I am distracting myself from the confusions of life by reading poetry of the special kind that Szymborska writes-----deep as water in a running stream, limpid in meaning, and quenching to the thirsting heart.

"The window has a wonderful view of a lake,/ but the view doesn't view itself./it exists in this world/ colourless, shapeless,/ soundless, odourless, and painless/ The lake's floor exists floorlesly,/ and its shore exists shorelessly/……... And all this beneath a sky by nature skyless."

How convenient and painless for inanimate nature to exist without being aware of its own existence, its own limitations or its untapped poetry, leaving it to us poor mortals who are blessed and tormented by our imagination to give the world of nature its meaning and rhyming scheme. We who are not floorless, shoreless or skyless but full of our own humanity must weep and laugh at not just our own precarious condition but that of other humans and other creatures. We live their lives; die their deaths. We empathise, we versify, we endlessly compose castles of love and compassion from the grains of sand visible hourglass.

around us. We read Time as if it were a man-made, clockwork thing, and not the fine flow of eternity through an invisible hourglass.

"A second passes./ A second second./ A third./ But they are three seconds only for us."

So, time is a human invention, a human contraption. Time both limits us and also, paradoxically, liberates us from its confines by enabling us to contrast it against and thus conceive of timelessness; it draws edges and boundaries to shape to our mortal existence, and by doing so defines for us the great Beyond. We measure the span of our lives by human hours and seconds, and also in terms of memories and remembering which are products of our exercise of filing time into timeless images and symbols. Without imagining Time we would not be able to appreciate the idea of Eternity, that most poetic of concepts. (If we accept the confining concept of Death, the final frontier of human time-span, then there has to exist its anti-thesis, Eternal Life, the source from which Time emerged!). The human consciousness is the greatest poet, life's great composer.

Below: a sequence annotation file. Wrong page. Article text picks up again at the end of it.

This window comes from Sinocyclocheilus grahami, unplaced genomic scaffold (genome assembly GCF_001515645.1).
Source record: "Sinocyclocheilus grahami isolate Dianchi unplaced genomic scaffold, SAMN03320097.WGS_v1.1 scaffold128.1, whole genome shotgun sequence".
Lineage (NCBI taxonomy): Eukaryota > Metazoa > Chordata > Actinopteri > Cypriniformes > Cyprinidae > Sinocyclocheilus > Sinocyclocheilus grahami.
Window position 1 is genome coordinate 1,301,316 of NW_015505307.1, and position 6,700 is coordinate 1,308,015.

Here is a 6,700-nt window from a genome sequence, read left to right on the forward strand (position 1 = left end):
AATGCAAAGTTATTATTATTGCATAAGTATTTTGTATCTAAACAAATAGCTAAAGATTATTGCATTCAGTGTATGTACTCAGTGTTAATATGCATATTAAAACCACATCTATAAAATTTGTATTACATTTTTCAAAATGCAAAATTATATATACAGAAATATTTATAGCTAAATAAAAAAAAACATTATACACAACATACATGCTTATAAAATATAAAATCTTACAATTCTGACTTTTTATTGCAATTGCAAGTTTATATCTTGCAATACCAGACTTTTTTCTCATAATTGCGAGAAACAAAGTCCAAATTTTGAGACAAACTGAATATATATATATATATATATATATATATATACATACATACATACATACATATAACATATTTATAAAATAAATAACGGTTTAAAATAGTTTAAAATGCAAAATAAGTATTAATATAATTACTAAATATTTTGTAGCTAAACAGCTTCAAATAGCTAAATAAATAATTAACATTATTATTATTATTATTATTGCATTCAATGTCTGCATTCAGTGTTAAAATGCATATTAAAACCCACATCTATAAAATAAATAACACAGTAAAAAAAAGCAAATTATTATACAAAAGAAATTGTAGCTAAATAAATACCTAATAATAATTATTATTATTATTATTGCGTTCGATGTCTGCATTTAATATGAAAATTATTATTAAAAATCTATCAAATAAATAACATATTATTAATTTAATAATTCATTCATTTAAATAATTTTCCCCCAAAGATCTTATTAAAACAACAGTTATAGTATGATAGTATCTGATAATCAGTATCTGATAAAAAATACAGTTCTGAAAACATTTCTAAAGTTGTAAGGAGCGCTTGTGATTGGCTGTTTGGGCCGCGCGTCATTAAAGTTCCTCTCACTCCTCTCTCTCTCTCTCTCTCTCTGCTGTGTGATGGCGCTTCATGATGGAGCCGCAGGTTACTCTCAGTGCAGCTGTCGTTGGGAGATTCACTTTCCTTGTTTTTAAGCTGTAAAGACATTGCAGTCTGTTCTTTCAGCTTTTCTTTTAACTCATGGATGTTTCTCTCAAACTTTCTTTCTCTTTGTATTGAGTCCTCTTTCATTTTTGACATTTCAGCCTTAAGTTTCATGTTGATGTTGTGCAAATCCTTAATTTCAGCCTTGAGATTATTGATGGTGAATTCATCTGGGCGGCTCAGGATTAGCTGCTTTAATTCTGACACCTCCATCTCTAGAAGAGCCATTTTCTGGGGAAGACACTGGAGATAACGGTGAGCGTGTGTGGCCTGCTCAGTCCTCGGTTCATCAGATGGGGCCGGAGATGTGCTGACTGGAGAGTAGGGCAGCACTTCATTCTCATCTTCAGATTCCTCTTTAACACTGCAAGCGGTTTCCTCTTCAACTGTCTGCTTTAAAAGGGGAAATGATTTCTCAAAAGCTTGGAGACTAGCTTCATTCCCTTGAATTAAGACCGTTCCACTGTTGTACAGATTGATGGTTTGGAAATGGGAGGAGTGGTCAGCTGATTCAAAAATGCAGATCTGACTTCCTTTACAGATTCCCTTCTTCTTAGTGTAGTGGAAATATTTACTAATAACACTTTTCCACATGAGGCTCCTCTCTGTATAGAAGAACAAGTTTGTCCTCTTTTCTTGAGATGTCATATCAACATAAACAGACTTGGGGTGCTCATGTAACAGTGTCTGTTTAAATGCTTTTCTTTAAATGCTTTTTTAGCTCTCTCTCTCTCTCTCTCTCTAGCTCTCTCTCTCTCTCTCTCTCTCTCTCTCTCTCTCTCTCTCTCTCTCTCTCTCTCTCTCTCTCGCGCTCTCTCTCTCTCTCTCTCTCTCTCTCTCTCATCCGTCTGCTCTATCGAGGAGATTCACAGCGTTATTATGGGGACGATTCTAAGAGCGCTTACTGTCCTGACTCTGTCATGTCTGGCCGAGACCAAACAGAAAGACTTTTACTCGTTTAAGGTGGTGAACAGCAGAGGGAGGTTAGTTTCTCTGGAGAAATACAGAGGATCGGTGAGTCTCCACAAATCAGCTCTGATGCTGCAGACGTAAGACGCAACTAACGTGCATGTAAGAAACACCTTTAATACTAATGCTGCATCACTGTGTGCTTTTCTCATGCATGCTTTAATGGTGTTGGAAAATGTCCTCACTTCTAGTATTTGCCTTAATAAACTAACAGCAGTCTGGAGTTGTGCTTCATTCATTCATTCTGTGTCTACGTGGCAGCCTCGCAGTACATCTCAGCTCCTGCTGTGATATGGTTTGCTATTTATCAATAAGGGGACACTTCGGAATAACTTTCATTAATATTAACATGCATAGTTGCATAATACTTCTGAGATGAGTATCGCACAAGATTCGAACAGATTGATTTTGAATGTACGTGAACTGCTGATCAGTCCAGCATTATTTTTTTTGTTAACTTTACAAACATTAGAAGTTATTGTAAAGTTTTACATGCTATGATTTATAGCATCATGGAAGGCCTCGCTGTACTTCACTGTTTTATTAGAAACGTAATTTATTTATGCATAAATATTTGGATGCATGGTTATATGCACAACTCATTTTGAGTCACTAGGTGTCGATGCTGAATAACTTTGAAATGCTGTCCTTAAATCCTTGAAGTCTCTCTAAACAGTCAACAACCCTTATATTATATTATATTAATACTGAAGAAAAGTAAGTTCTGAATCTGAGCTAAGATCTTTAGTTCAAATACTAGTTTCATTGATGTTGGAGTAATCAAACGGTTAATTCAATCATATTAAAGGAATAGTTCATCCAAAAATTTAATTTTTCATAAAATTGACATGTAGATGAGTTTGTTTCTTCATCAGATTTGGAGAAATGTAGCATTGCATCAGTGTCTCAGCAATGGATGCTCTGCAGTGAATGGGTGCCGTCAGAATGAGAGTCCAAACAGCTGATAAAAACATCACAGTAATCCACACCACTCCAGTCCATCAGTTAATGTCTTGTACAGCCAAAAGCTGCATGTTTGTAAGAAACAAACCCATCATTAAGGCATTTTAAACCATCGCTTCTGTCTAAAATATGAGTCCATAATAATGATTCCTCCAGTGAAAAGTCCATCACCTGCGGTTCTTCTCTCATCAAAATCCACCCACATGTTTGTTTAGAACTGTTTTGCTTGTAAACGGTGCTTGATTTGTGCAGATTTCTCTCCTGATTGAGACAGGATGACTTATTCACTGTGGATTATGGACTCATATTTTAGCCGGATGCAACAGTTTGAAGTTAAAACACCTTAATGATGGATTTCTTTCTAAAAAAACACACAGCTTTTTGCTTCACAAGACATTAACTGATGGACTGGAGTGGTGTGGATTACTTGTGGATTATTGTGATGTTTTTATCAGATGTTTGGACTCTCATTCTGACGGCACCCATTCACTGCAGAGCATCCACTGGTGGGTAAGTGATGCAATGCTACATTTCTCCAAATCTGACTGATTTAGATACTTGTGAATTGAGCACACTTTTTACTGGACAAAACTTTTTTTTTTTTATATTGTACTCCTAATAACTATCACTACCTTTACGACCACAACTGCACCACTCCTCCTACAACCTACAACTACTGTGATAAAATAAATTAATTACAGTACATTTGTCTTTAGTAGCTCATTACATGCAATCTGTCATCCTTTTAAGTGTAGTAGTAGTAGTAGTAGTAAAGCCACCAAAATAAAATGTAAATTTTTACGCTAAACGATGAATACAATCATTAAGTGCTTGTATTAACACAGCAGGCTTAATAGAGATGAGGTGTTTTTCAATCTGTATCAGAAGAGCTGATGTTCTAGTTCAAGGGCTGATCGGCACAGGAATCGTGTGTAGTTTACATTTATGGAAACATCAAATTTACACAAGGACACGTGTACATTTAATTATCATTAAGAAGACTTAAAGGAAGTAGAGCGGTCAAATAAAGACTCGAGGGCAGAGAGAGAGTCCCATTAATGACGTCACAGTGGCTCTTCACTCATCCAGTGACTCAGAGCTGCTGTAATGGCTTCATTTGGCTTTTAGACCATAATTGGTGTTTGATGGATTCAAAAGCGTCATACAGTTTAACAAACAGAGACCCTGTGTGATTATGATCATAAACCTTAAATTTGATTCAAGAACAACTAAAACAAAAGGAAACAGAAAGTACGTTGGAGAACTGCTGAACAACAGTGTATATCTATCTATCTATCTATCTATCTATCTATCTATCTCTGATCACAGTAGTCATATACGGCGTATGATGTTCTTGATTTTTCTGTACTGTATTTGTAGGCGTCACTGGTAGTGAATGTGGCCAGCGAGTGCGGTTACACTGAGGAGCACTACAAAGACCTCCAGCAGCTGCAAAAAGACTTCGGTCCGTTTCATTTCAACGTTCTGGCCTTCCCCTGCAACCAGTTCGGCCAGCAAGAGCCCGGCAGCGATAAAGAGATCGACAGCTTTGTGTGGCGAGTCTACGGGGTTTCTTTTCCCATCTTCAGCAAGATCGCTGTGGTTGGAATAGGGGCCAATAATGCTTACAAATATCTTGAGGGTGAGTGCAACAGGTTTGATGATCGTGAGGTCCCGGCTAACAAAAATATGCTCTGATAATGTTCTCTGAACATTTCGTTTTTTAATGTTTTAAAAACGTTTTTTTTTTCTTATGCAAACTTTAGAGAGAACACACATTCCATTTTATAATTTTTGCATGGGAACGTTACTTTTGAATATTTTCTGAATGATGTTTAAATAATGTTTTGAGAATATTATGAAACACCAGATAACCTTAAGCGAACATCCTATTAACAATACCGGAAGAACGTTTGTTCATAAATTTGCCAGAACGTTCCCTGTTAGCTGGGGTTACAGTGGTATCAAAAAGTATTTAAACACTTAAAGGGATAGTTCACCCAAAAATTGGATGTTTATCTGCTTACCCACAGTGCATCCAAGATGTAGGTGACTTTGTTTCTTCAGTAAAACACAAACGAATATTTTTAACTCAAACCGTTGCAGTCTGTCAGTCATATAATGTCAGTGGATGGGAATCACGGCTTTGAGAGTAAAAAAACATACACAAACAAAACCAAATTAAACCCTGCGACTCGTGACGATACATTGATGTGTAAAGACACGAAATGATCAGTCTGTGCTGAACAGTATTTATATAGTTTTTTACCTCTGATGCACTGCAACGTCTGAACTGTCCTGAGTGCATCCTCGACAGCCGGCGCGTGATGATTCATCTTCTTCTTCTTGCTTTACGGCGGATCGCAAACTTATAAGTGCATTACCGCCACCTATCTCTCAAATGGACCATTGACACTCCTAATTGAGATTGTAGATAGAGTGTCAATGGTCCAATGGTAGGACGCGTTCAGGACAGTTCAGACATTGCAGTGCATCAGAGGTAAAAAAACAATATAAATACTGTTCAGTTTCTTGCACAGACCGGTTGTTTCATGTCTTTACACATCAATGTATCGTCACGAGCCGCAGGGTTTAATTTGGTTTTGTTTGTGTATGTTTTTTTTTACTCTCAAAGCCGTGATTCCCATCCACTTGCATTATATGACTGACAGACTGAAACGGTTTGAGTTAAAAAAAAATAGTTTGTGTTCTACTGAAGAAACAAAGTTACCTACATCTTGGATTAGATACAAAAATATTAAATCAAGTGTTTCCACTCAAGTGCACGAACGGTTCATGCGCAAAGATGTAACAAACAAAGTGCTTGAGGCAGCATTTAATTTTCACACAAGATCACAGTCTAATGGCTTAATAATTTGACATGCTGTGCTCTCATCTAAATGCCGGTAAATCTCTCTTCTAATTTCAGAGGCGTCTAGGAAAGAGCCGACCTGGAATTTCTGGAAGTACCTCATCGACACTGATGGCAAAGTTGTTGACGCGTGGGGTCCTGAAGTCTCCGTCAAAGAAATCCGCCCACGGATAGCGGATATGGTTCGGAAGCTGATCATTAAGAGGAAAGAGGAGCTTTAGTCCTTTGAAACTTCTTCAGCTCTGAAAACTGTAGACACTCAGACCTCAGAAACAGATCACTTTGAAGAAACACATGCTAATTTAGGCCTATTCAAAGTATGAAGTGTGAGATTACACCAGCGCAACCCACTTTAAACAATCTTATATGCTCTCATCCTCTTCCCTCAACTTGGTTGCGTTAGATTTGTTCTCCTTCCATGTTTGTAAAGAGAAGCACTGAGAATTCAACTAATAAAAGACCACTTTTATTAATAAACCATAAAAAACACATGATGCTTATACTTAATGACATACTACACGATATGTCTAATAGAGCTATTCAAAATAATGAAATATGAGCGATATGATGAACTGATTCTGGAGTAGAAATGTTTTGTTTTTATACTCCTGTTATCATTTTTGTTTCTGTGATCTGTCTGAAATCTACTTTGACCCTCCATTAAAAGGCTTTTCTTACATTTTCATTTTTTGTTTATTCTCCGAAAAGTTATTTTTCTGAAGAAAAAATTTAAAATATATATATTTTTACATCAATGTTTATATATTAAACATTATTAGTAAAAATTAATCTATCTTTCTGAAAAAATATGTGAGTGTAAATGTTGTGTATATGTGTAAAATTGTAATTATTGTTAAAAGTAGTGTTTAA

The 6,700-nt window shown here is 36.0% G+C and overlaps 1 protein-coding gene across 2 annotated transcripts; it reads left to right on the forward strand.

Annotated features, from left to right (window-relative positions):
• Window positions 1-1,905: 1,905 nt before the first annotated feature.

But, the question still nags soundlessly: apart from ourselves, who views us from across the floorless, shoreless lake, calls us human? When one of us passes away into the great oblivion, does someone receive that news, or not?

"Time has passed like a courier with urgent news,/ But that's just our simile./ The character is invented, his haste is make-believe,/ his news inhuman."

Once, I would translate 'inhuman' as neutral. I could bear to think of nature as being indifferent; I could walk under a sky 'by nature skyless', whose blind, inverted bowl only I humanly identified as 'sky' but which provided no shelter. Today, I read 'inhuman' as that mysterious unknown which I do not hesitate to call divine.

Perhaps, we have indeed invented the character of Time, and perhaps, life arriving and departing on its wings is only an illusion. But instead of the terror of the void, I feel that we are enfolded not in a blank, inhuman abstraction, but in an element that in spite of being sightless, colourless, shapeless, soundless, odourless, painless, shoreless, floorless, skyless and timeless, is a loving Eternity. Perhaps, life and death are but grains of unsifted sand in a boundless desert or a limitless beach "in which the sun sets without setting at all." At least this is my translation of Szymborska's poem 'View with a Grain of Sand', translating it not from Polish into English but from the poetry of words into the poetry of both our essential mortality and immortality.